Why Bananas Split Open By Themselves

If you grow banana trees at home, you may have noticed your bananas splitting open on the bunch. Why does this happen and how can you stop it? The answer is simpler than you think—and it’s the same for store-bought bananas where the peel may crack by themselves.

Linda Ly
The real reason bananas split open by themselves

Banana trees are one of my favorite additions to an edible landscape, an exotic visual that I certainly miss from my old garden in Southern California. The large leaves provide shade and the stalks produce delicious fruit (otherwise known as banana “fingers”) year-round. In fact, the word banana comes from the Arabic banan, meaning finger. (The earliest banana was only the size of a man’s finger!)

And while they’re usually referred to as trees, bananas are technically plants—or more accurately, herbaceous perennials. Yes, a banana plant is an herb!

In a home garden, banana plants are very low-maintenance, attracting few pests and requiring no pruning (just remove the stalk after you harvest the entire banana bunch). But one issue occasionally comes up: cracked skin on bananas.

Why does this happen and how you can stop it?

A bunch of overripe bananas on a tree starting to split open
The skin on this overripe banana is starting to crack on the end, and the peel will soon split open.

Why bananas split and get cracked skin

The reason your homegrown bananas are splitting open on the bunch is usually because they’re overripe. Bananas should be harvested when they’re still green, and then left to ripen on the counter at room temperature.

How do you know when it’s time to harvest?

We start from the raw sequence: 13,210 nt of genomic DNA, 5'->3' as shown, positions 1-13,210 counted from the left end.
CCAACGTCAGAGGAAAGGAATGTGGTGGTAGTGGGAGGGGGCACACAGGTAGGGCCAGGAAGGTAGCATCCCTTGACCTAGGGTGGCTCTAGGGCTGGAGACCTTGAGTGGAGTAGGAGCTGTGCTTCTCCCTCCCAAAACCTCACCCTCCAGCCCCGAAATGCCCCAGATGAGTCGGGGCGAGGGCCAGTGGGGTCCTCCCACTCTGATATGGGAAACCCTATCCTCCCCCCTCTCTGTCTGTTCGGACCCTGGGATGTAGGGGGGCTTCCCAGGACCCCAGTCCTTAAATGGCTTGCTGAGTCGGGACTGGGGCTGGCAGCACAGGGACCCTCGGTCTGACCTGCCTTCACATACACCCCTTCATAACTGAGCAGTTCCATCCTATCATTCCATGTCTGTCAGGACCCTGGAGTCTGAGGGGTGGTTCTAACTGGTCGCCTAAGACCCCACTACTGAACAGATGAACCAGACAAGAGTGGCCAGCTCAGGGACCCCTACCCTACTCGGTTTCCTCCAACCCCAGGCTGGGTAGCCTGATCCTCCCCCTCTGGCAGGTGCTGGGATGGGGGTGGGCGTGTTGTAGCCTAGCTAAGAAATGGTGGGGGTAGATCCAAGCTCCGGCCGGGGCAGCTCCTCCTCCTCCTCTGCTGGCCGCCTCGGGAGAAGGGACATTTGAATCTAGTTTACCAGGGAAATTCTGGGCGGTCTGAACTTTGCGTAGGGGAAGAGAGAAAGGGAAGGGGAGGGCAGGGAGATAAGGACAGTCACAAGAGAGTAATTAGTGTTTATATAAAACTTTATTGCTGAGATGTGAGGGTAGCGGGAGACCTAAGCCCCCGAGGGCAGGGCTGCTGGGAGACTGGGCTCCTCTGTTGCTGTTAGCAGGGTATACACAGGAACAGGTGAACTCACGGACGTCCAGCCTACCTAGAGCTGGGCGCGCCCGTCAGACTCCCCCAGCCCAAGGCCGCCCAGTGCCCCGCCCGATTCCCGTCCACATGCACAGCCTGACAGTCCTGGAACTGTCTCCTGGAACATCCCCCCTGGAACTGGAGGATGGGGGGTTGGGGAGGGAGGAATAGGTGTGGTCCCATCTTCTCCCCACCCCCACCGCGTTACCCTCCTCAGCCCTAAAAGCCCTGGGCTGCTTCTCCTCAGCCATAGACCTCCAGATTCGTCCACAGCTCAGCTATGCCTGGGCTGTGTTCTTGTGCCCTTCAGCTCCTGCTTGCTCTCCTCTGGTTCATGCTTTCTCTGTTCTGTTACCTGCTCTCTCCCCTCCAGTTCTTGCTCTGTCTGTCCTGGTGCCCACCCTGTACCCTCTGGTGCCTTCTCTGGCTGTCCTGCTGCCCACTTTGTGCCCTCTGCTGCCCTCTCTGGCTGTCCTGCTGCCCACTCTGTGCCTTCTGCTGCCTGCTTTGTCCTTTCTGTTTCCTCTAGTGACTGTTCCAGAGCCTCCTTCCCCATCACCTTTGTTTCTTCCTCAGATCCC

Check the fingers (the individual bananas): As the fruits mature, the fingers get fatter but stay green. About four weeks after the fingers stop growing, they should be ready for harvest. The bananas should be plump and firm, and the little flowers on the end should be completely dry or rubbed off easily. When at least 75 percent of the bunch has reached this point, cut off the entire bunch and let the bananas ripen off the tree.

Green banana bunch on a tree
Close-up of green banana bunch with a few bananas turning yellow

There may be a few bananas that are already turning yellow, and that’s okay. As long as the majority of the bunch is still green, the chances of those bananas splitting (before you’re ready to eat them) is slim.

If you let the bananas continue ripening on the tree, they’re more prone to splitting open (and becoming kind of dry and cottony in consistency).

The fruits can be eaten when they’re partially green, though most people wait until they’re yellow or even mottled with brown spots. During the ripening process, the skin changes from dark green to light green to yellow as the starch in the fruit is converted to sugar. Bananas that are fully brown on the outside are actually at peak sweetness—though this is when they’re usually composted, cooked, or frozen to cook with later.

Try this: Choco Banana Date Cookies aka Breakfast in a Bite

Another reason banana skin may crack open is temperature. While banana trees like consistently warm, humid weather, they suffer under temperature extremes. The peel may split when exposed to high temperatures combined with high relative humidity.

This physiological disorder affects certain varieties of bananas and can occur if there’s a sudden heat spell in your garden, or if you get lots of rain in a short period of time, or if you leave your bananas in a sealed plastic bag in a warm room (creating a greenhouse effect). This study points to the sugars in the flesh pulling moisture from the peel, causing bananas to split at high relative humidity.

The peel-splitting phenomenon also affects store-bought bananas. Though they’re usually stored on the cooler side of room temperature to ripen, the peel may start to crack if the bananas were exposed to higher temperatures during transit or processing.

Ripe bananas with split open peels

Is it safe to eat bananas that split open?

If you left your bananas on the tree a little too long, harvest them as soon as possible. Leaving fruits to ripen too much makes them more susceptible to pests like birds, squirrels, or insects.

Inspect the bananas for signs of mold, rot, or any oozing liquid. Look for pests along the split skin. Do a quick smell check—the fruit should be neutral to sweet-smelling. If your bananas pass all these tests, then they’re safe to eat, cracked skin and all.

You can peel the banana and cut off the part under the cracked skin, if you think it needs to be discarded—but unless it shows obvious damage, there’s no need to remove it.

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